are the most dangerous. This is due to the fact of the closeness of the
brain and the large amount of infection in such a wound, and for this
reason treatment should be immediately given. But smaller wounds should
also be treated for the smallness of the wound furnishes no sure criterion
as to the future outcome of the disease. All possible infections should be
regarded as dangerous when considering the advisability of taking the
Pasteur Treatment. The small wound has usually a longer period of
incubation, because of the small amount of infection, still it may cause a
fatal termination. A dog never develops rabies from a lack of water or
from being confined or overheated during the summer months. A spontaneous
case of rabies has never been known. It must be transmitted from animal to
animal and the history of the case will point to a previous infection by a
diseased animal.

Where rigid quarantine rules exist the disease does not occur. In
Australia they quarantine every dog, that comes to that country, for six
months, and in consequence they have never had a case of rabies. In Russia
they have had many cases. In Constantinople the disease frequently "runs
riot." France has lost as many as 2,500 dogs in one year. Before the
Pasteur Treatment was instituted (in 1885) there was an average of sixty
deaths in human beings in the Paris hospitals.

Belgium and Austria average one thousand dogs annually. There was a yearly
average in Germany of four hundred dogs, dying of rabies, until the law
requiring the muzzling of dogs was strictly enforced and since that time
the disease is practically unknown. We do not have strict quarantine laws
against dogs, and the result is death from hydrophobia in many states
annually. It was formerly believed that rabies was a hot weather disease.
The number of cases during the winter months of late years has disproved
that belief, for the records of the institute for treatment of hydrophobia
at Ann Arbor have shown a decrease of cases during the summer months. This
was before 1908. This shows that rabies is not a hot weather disease.



Ordinarily cases of rabies occur here and there (sporadic), but if the
conditions are favorable epidemics break out. One dog may bite several
dogs and these dogs bite others and thus spread the disease to many. Not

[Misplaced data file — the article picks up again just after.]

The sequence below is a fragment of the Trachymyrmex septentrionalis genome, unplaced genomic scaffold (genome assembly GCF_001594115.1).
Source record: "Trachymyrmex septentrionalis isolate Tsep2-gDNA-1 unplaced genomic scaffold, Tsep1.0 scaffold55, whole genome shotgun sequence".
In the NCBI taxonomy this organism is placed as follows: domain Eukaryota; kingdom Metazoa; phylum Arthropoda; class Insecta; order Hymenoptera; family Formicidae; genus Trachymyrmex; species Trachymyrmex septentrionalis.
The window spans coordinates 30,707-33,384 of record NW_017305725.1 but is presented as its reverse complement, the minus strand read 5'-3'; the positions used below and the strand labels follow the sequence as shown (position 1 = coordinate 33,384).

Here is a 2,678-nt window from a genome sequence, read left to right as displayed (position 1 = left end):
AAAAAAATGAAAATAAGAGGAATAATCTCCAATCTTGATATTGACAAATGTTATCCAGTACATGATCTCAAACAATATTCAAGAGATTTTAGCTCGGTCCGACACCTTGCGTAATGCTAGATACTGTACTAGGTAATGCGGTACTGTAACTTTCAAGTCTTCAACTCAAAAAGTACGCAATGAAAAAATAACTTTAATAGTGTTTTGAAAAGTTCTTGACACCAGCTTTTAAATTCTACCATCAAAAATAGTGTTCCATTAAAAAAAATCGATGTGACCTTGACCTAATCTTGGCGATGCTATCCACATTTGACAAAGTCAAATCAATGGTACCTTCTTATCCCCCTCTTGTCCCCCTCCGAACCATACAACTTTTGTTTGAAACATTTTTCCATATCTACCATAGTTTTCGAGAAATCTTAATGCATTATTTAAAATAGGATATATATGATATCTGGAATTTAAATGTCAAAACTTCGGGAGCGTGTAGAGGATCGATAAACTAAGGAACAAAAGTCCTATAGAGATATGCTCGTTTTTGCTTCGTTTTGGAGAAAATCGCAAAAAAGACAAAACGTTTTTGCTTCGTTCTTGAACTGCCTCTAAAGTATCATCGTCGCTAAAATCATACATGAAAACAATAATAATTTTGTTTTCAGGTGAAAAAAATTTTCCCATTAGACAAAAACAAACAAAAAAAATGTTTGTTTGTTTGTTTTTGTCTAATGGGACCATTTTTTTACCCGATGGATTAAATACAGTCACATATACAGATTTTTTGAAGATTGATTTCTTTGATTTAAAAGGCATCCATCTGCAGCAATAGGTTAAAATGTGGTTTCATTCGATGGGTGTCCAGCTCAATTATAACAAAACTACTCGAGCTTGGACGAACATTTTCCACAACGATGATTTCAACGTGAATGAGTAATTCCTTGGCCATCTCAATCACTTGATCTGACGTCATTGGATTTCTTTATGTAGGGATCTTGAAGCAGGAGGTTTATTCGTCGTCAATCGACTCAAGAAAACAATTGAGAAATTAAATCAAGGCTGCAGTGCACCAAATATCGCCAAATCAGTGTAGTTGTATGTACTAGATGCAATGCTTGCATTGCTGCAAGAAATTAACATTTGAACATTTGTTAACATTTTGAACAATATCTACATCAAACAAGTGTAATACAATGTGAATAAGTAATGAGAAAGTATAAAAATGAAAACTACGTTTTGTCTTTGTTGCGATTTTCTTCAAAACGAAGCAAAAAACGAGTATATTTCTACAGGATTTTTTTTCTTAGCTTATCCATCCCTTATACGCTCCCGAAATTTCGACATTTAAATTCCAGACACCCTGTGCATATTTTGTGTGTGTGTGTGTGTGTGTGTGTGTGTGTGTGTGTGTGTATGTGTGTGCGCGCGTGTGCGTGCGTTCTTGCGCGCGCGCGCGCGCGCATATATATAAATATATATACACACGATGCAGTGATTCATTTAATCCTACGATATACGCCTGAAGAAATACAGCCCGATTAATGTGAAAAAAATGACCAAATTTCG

every animal bitten by a mad dog develops the disease. The disease does
not always follow the bite. Only about forty per cent of all animals
bitten by a mad dog contract the disease. This is given by a noted
authority. Statistics also show that in man the disease develops in only
about twenty per cent of the cases in those who have been bitten by rabid
dogs. But in dealing with those who have been bitten such measures should
be taken as would be if they were certain of developing the disease; one
cannot tell how much poison enters the system in such cases and preventive
procedures should be taken. There are reasons why everyone who is bitten
does not contract the disease.

The location and character of the bite must be considered. Bites on the
head, neck and hands have been recognized as more dangerous, from early
times, and such bites produce fatal results quicker than do bites on other
parts of the body, and the reason is largely due to the fact that the
other parts of the body are more or less protected by the clothing, and
this clothing prevents the entrance of so much poison into the system.
Bites on the head give a high mortality rate and are rapidly fatal. The
close proximity to the brain is one reason.

The part the clothing plays in protection is clearly shown by the
following quotation from an eminent authority: "In India where the natives
dress very scantily, the mortality was exceedingly high up to a few years
ago, at which time the British introduced the Pasteur laboratories. The
clothing protects the body and it holds back the saliva and can be looked
upon as a means of filtering the saliva of the rabid animal, most of the
saliva is held back as the teeth pierce the clothing, so that upon
entering the flesh the teeth are practically dry, and only a portion of
the virus is introduced. Upon entering the wound this small amount of
virus is further diluted by the tissue juices to the non-infectious point.
We know from actual experimental work in the laboratory that the higher
dilution will not kill."

If a portion of the brain of an animal dead from street virus is taken and
made up in a dilution of one to five hundred, and this is injected, we
find that it does not produce death. But a dilution of one to three
hundred will invariably kill. This is practically what very often happens